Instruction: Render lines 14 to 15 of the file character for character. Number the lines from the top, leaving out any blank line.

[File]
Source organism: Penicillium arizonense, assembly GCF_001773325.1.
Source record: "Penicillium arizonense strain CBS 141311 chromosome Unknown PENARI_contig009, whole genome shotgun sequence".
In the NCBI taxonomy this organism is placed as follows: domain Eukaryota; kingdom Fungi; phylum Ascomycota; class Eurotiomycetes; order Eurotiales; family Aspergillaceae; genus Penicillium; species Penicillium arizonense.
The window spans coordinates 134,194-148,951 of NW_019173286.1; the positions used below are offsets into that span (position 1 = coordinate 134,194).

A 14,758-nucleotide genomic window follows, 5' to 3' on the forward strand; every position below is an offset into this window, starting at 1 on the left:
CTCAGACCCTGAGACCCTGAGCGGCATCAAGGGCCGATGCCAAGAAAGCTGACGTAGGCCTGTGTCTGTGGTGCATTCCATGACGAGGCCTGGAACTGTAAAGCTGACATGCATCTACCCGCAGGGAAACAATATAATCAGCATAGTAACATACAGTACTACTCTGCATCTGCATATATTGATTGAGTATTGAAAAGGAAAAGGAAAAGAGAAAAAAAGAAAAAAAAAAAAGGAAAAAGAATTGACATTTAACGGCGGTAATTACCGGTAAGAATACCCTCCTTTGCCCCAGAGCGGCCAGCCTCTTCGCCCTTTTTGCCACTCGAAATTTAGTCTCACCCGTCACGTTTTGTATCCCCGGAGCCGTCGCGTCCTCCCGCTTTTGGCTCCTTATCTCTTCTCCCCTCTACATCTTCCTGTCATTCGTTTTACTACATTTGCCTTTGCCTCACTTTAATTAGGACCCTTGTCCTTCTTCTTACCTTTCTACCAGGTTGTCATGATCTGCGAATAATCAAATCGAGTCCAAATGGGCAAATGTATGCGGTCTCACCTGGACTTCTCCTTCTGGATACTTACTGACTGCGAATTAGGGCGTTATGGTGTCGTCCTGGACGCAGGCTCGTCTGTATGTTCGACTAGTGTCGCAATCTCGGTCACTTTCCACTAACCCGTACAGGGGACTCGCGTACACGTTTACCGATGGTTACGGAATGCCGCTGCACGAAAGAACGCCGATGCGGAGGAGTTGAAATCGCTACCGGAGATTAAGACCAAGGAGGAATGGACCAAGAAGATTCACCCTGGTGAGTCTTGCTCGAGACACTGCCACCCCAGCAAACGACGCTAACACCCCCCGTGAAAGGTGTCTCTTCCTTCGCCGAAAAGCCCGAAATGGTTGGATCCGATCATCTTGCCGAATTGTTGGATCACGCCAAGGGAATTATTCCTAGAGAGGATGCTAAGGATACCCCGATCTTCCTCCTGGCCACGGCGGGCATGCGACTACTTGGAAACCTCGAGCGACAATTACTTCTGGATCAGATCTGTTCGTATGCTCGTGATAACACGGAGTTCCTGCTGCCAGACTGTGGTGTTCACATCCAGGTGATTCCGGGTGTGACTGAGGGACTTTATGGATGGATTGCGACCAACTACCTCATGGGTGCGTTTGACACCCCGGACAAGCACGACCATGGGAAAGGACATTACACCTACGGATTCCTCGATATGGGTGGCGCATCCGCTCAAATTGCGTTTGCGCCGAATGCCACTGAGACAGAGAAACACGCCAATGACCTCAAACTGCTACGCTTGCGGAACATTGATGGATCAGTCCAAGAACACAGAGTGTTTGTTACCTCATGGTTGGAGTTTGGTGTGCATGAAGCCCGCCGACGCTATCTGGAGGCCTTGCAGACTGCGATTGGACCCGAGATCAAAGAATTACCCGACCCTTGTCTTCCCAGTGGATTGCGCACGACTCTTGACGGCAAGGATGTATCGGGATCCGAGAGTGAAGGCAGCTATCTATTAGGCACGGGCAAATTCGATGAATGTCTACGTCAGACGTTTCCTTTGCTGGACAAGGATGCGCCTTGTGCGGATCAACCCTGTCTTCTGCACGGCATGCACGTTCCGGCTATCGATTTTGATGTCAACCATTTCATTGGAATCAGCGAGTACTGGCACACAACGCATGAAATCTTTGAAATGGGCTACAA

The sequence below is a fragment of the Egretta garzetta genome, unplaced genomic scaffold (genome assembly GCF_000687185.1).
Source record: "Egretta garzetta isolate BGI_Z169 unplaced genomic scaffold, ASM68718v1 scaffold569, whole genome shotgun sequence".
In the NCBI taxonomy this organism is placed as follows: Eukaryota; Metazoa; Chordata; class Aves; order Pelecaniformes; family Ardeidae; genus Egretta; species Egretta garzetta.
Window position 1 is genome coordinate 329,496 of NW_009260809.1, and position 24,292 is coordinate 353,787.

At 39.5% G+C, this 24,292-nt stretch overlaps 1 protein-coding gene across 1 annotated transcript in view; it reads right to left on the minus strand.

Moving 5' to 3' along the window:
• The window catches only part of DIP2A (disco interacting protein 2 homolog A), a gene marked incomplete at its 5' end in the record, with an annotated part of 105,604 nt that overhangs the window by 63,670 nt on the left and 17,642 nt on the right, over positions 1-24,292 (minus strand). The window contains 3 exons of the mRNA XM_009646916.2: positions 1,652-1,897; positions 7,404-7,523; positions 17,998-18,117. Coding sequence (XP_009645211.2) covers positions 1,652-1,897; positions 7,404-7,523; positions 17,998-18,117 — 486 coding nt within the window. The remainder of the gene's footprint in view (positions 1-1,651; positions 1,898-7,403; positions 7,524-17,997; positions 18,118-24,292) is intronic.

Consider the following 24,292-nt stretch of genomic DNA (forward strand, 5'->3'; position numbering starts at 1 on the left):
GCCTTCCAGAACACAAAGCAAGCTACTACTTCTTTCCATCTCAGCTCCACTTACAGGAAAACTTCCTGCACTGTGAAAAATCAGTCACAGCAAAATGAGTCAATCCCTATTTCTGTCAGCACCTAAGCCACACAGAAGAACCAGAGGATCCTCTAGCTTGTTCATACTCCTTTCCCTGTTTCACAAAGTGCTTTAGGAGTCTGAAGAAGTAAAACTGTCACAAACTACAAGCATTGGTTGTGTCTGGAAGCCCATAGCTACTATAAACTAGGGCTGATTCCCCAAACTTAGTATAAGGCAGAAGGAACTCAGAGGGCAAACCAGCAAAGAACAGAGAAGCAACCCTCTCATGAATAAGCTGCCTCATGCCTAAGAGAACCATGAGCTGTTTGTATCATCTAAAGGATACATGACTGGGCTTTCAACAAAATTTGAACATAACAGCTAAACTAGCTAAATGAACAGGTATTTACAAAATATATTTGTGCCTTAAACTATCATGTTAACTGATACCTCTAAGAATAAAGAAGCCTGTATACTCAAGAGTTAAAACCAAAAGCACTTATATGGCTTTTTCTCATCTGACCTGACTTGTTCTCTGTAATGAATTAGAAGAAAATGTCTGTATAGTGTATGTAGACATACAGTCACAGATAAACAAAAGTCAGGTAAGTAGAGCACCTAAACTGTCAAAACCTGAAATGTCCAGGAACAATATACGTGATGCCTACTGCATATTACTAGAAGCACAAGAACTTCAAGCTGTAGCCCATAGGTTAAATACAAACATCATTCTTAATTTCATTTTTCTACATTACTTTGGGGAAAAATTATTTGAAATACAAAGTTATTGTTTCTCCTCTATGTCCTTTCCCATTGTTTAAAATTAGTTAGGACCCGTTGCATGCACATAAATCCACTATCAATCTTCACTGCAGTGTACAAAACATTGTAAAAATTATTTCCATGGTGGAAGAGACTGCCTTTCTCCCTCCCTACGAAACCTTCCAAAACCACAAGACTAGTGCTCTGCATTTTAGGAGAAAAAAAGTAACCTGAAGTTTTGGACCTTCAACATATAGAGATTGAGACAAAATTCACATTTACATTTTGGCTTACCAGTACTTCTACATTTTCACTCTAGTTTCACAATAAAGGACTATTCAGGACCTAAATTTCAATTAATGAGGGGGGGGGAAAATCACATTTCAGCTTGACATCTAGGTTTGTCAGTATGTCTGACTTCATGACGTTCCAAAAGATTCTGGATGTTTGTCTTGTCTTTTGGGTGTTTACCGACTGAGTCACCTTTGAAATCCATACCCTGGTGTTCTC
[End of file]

Consider the following 24,292-nt stretch of genomic DNA (forward strand, 5'->3'; position numbering starts at 1 on the left):
GCCTTCCAGAACACAAAGCAAGCTACTACTTCTTTCCATCTCAGCTCCACTTACAGGAAAACTTCCTGCACTGTGAAAAATCAGTCACAGCAAAATGAGTCAATCCCTATTTCTGTCAGCACCTAAGCCACACAGAAGAACCAGAGGATCCTCTAGCTTGTTCATACTCCTTTCCCTGTTTCACAAAGTGCTTTAGGAGTCTGAAGAAGTAAAACTGTCACAAACTACAAGCATTGGTTGTGTCTGGAAGCCCATAGCTACTATAAACTAGGGCTGATTCCCCAAACTTAGTATAAGGCAGAAGGAACTCAGAGGGCAAACCAGCAAAGAACAGAGAAGCAACCCTCTCATGAATAAGCTGCCTCATGCCTAAGAGAACCATGAGCTGTTTGTATCATCTAAAGGATACATGACTGGGCTTTCAACAAAATTTGAACATAACAGCTAAACTAGCTAAATGAACAGGTATTTACAAAATATATTTGTGCCTTAAACTATCATGTTAACTGATACCTCTAAGAATAAAGAAGCCTGTATACTCAAGAGTTAAAACCAAAAGCACTTATATGGCTTTTTCTCATCTGACCTGACTTGTTCTCTGTAATGAATTAGAAGAAAATGTCTGTATAGTGTATGTAGACATACAGTCACAGATAAACAAAAGTCAGGTAAGTAGAGCACCTAAACTGTCAAAACCTGAAATGTCCAGGAACAATATACGTGATGCCTACTGCATATTACTAGAAGCACAAGAACTTCAAGCTGTAGCCCATAGGTTAAATACAAACATCATTCTTAATTTCATTTTTCTACATTACTTTGGGGAAAAATTATTTGAAATACAAAGTTATTGTTTCTCCTCTATGTCCTTTCCCATTGTTTAAAATTAGTTAGGACCCGTTGCATGCACATAAATCCACTATCAATCTTCACTGCAGTGTACAAAACATTGTAAAAATTATTTCCATGGTGGAAGAGACTGCCTTTCTCCCTCCCTACGAAACCTTCCAAAACCACAAGACTAGTGCTCTGCATTTTAGGAGAAAAAAAGTAACCTGAAGTTTTGGACCTTCAACATATAGAGATTGAGACAAAATTCACATTTACATTTTGGCTTACCAGTACTTCTACATTTTCACTCTAGTTTCACAATAAAGGACTATTCAGGACCTAAATTTCAATTAATGAGGGGGGGGGAAAATCACATTTCAGCTTGACATCTAGGTTTGTCAGTATGTCTGACTTCATGACGTTCCAAAAGATTCTGGATGTTTGTCTTGTCTTTTGGGTGTTTACCGACTGAGTCACCTTTGAAATCCATACCCTGGTGTTCTC